I'm developing a script to POST a .GDB to a geoprocessing service. Part of my workflow involves opening it while building the POST request:

files = {'file': (open(C:\\Temp.gdb, 'r'))}
r = requests.post(uploadsUrl, files=files, data=data)

I'm able to execute the first line with a personal geodatabase (.mdb) but receive an error when opening a GDB:

IOError: [Errno 13] Permission denied: 'C:\\Temp.gdb'

Is it possible to use the open() command on a file geodatabase? I could read through all feature classes and POST them individually to the REST API, but moving the GDB would be much easier.

  • Ah-- thank you! Will zip it up and work with it from there. Post as an answer and I'll formally accept it. Thanks! Dec 16, 2015 at 18:25

1 Answer 1


A personal geodatabases is a single Access file. A file geodatabase is a collection of a score or more files under a directory (with more files added for each feature class or index). A file I/O open method on a directory is not going to process all the files beneath it.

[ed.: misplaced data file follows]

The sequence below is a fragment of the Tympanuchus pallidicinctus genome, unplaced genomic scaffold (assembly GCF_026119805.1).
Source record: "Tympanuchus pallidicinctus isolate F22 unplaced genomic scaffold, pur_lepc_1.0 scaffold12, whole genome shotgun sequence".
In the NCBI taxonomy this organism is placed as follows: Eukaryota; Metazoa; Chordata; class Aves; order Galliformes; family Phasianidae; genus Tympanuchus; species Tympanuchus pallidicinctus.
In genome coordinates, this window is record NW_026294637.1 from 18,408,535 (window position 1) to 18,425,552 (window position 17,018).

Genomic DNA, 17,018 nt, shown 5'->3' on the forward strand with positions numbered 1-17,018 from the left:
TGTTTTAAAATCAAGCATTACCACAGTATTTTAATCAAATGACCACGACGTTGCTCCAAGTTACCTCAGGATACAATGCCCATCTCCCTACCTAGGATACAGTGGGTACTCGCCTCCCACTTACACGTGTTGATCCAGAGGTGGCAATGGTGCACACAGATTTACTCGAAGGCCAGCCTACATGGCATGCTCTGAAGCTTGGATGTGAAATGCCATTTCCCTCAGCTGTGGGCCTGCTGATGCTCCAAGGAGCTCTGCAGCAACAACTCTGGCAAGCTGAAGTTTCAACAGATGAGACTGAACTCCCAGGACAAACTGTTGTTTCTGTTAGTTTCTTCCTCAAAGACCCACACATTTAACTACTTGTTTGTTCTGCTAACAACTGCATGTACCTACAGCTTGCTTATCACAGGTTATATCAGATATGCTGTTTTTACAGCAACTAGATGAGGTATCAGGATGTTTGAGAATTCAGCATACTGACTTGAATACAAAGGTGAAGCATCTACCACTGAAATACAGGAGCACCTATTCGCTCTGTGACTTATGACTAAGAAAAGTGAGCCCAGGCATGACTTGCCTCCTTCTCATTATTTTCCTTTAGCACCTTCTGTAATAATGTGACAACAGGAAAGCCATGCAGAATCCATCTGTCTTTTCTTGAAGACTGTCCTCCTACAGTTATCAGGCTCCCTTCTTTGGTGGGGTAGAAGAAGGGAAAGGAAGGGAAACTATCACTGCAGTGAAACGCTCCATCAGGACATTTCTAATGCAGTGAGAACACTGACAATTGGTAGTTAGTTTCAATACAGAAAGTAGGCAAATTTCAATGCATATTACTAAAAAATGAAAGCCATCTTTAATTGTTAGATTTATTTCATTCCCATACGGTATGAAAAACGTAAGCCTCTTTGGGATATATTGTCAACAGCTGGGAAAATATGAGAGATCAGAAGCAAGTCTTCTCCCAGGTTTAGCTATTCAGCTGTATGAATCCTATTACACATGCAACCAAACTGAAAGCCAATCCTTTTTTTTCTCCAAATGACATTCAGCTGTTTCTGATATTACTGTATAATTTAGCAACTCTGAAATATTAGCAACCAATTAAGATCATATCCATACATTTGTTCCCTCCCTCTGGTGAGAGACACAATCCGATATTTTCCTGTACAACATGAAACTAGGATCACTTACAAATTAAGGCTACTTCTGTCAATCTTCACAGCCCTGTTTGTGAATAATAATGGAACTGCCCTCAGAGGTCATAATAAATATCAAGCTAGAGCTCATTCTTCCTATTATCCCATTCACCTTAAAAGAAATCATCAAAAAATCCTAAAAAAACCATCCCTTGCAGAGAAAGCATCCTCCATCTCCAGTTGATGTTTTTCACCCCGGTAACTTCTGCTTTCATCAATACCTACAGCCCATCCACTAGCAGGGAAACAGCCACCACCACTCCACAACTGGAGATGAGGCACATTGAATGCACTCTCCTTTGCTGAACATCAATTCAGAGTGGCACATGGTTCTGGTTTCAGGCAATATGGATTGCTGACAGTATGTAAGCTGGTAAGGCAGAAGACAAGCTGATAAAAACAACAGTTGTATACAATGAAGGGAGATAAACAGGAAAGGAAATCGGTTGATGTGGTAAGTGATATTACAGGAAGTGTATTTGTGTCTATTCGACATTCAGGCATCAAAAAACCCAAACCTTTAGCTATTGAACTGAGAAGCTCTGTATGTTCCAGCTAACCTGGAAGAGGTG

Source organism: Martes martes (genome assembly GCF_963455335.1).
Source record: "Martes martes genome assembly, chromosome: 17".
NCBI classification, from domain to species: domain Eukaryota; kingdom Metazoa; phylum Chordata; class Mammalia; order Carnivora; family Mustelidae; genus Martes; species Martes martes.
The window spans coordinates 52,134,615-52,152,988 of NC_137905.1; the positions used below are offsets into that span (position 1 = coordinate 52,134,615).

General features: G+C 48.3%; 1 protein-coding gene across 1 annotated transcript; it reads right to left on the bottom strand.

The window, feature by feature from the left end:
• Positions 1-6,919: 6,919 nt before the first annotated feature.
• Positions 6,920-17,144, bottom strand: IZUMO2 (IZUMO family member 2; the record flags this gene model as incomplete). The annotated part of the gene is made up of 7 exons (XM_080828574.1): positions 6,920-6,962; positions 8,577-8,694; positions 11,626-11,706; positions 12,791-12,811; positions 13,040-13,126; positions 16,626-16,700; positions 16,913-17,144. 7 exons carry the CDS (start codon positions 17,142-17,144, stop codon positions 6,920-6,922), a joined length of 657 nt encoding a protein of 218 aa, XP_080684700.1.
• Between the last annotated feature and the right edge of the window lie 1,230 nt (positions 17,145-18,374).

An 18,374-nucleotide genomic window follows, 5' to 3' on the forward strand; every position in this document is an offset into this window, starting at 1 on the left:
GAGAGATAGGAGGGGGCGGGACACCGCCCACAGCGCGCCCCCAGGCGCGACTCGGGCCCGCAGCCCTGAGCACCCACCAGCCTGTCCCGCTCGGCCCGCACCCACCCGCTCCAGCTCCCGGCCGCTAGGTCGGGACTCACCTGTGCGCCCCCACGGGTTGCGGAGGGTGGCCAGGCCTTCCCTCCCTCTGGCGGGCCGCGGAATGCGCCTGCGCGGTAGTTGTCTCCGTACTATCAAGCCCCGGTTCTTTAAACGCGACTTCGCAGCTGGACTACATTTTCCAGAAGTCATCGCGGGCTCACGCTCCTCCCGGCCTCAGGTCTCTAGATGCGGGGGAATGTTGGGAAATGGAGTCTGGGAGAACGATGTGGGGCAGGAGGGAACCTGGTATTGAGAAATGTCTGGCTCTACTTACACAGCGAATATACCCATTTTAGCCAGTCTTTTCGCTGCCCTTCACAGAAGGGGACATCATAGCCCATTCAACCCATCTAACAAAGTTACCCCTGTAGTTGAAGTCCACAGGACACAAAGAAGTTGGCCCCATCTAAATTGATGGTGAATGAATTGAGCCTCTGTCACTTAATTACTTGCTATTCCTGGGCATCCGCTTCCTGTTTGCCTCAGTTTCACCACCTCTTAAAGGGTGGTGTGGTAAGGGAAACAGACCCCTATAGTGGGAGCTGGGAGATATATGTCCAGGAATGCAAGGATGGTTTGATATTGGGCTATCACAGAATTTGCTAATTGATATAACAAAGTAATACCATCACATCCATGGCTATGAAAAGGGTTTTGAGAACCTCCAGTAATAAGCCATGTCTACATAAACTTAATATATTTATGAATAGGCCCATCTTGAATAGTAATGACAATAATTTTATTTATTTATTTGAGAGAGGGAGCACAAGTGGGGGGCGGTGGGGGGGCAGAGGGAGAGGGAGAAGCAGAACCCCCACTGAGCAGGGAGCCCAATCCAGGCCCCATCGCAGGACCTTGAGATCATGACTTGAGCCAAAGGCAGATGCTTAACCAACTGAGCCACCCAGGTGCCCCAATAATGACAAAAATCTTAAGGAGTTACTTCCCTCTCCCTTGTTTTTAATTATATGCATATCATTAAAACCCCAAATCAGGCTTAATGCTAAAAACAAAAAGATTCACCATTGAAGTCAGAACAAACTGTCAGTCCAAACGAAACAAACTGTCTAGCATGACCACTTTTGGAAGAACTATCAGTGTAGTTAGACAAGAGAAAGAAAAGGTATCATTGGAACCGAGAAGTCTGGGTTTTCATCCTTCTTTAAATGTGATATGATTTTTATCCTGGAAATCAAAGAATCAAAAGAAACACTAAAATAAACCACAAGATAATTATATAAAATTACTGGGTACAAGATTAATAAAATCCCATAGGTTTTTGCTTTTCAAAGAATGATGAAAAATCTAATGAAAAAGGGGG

Instead, you have several options:

  1. You can zip the entire contents of the .gdb directory tree, and transmit the byte stream, then unzip on the receiving end to upload a file geodatabase. Needless to say, this could get large, and you may need to pass in a list of FCs on which to operate.
  2. You can make sure the client and server share a common file system, and pass the name to the feature class appended to the path in which the receiving process will find it (e.g., \\commonhost\volume\transfer\myfgdb.gdb\myfeatureclass)
  3. You can transmit the data in a format other than FGDB for processing (e.g., JSON, Well-Known ASCII delimited text, KML...)

Note that remote filesystems perform significantly worse for FGDB access. Since each geoprocessing service has a "scratch" directory and file geodatabase assigned to it, it would be wise to copy the source data locally before starting to use the feature class. The scratch folder can also be used to receive a zipped dataset (the trickiest part here is writing the service to work locally on the publishing host and on the server)

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